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I need to develop the VOIP application between 2 android devices.
As I know there is a SIP protocol used for this purpose but it requires registation to SIP server and access to internet for SIP signaling.
Is any way to create VOIP application in android without internet access?

share|improve this question
    
Do you mean like a sort of walkie-talkie? There are ways to do peer to peer with wifi and bluetooth, would that fulfill your needs? – MikeIsrael Jun 24 '12 at 12:42
    
Yes. Actually I need ONE to MANY walkie-talkie, with wifi. Kind of conference without access to Internet – Costa Mirkin Jun 24 '12 at 12:49
    
SIP does not require internet access, nor does it require anything more than the user agents themselves. (These things are useful but not required.) – Frank Shearar Jun 24 '12 at 21:29
    
@FrankShearar Can please describe how is it possible? see my question: stackoverflow.com/questions/25520246/local-voip-call-with-sip – user2808671 Aug 27 '14 at 9:42
    
how is it now @CostaMirkin ? – gumuruh Aug 29 '14 at 3:44
up vote 3 down vote accepted

Of course it is possible! Why you would need the internet? As long as you are both connected to the same network that is fine! Below is the java and xml for a working app.

On start up it will provide you with your own local port, for example "52022".. this is random every time and unfortunately that can't be helped. We then enter the IP address of the other phone and THEIR randomly generated port number and press connect. They do exactly the same and BAM you're connected :) This test app obviously requires you to be close by to exchange port numbers, but in my proper app I was easily able to request each port number before connecting. Hope this helps!

public class MainActivity extends Activity {

AudioGroup m_AudioGroup;
AudioStream m_AudioStream;

@Override
protected void onCreate(Bundle savedInstanceState) {
    super.onCreate(savedInstanceState);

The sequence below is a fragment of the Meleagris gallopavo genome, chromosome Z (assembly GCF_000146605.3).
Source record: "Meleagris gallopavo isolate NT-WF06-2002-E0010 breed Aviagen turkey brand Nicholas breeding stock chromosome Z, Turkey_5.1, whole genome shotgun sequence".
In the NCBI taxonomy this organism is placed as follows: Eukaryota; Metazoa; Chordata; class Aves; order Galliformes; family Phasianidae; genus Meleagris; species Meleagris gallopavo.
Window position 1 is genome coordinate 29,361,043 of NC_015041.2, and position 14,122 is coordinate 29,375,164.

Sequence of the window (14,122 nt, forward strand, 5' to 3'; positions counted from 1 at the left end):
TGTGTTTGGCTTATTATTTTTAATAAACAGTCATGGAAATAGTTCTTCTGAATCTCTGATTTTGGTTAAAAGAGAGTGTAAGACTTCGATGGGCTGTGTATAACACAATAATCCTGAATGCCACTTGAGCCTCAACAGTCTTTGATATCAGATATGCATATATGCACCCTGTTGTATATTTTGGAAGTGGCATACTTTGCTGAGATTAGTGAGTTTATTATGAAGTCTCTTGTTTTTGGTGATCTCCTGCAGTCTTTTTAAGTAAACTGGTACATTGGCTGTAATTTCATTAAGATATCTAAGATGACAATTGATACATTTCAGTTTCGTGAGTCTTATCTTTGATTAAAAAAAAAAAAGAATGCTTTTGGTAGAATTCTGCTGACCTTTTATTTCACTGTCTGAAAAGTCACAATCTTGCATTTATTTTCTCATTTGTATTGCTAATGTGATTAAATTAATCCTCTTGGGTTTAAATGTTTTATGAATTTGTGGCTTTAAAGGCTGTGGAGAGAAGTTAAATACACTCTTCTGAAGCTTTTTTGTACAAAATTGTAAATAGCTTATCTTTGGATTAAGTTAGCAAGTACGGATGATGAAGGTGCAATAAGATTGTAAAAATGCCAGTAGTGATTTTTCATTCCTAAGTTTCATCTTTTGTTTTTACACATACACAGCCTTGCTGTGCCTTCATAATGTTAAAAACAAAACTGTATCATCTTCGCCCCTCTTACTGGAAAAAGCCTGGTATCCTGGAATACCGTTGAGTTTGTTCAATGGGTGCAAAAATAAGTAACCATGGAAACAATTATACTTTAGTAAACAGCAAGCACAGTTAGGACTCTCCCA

setContentView(R.layout.activity_main);

    StrictMode.ThreadPolicy policy = new StrictMode.ThreadPolicy.Builder().permitAll().build();
      StrictMode.setThreadPolicy(policy);
      try {   
          AudioManager audio =  (AudioManager) getSystemService(Context.AUDIO_SERVICE); 
          audio.setMode(AudioManager.MODE_IN_COMMUNICATION);
          m_AudioGroup = new AudioGroup();
          m_AudioGroup.setMode(AudioGroup.MODE_NORMAL);
          m_AudioStream = new AudioStream(InetAddress.getByAddress(getLocalIPAddress ()));
          int localPort = m_AudioStream.getLocalPort();
          m_AudioStream.setCodec(AudioCodec.PCMU);
          m_AudioStream.setMode(RtpStream.MODE_NORMAL);

          ((TextView)findViewById(R.id.lblLocalPort)).setText(String.valueOf(localPort));

          ((Button) findViewById(R.id.button1)).setOnClickListener(new OnClickListener() {

            @Override
            public void onClick(View v) {
                String remoteAddress = ((EditText)findViewById(R.id.editText2)).getText().toString();
                String remotePort = ((EditText)findViewById(R.id.editText1)).getText().toString();

                  try {
                    m_AudioStream.associate(InetAddress.getByName(remoteAddress), Integer.parseInt(remotePort));
                } catch (NumberFormatException e) {
                    // TODO Auto-generated catch block
                    e.printStackTrace();